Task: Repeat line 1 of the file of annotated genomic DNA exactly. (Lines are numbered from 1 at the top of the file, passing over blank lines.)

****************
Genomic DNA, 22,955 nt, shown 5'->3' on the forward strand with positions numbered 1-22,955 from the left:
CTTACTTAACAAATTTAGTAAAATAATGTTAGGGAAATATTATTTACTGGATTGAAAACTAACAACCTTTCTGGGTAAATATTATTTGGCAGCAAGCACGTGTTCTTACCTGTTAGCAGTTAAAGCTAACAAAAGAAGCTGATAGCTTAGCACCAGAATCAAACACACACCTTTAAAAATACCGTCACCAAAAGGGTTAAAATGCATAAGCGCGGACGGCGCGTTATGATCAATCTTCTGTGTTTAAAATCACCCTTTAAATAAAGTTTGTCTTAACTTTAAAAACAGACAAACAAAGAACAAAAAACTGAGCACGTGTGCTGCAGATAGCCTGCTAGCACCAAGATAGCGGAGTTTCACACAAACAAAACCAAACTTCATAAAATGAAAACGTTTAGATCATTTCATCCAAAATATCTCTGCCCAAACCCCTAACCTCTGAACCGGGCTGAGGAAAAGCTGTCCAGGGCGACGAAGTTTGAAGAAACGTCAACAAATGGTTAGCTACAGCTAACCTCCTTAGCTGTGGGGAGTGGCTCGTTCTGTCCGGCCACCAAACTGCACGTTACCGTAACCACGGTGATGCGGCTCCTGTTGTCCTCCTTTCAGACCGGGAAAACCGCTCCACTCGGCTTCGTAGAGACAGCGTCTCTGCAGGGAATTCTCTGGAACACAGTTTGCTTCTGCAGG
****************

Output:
Genomic DNA, 22,955 nt, shown 5'->3' on the forward strand with positions numbered 1-22,955 from the left: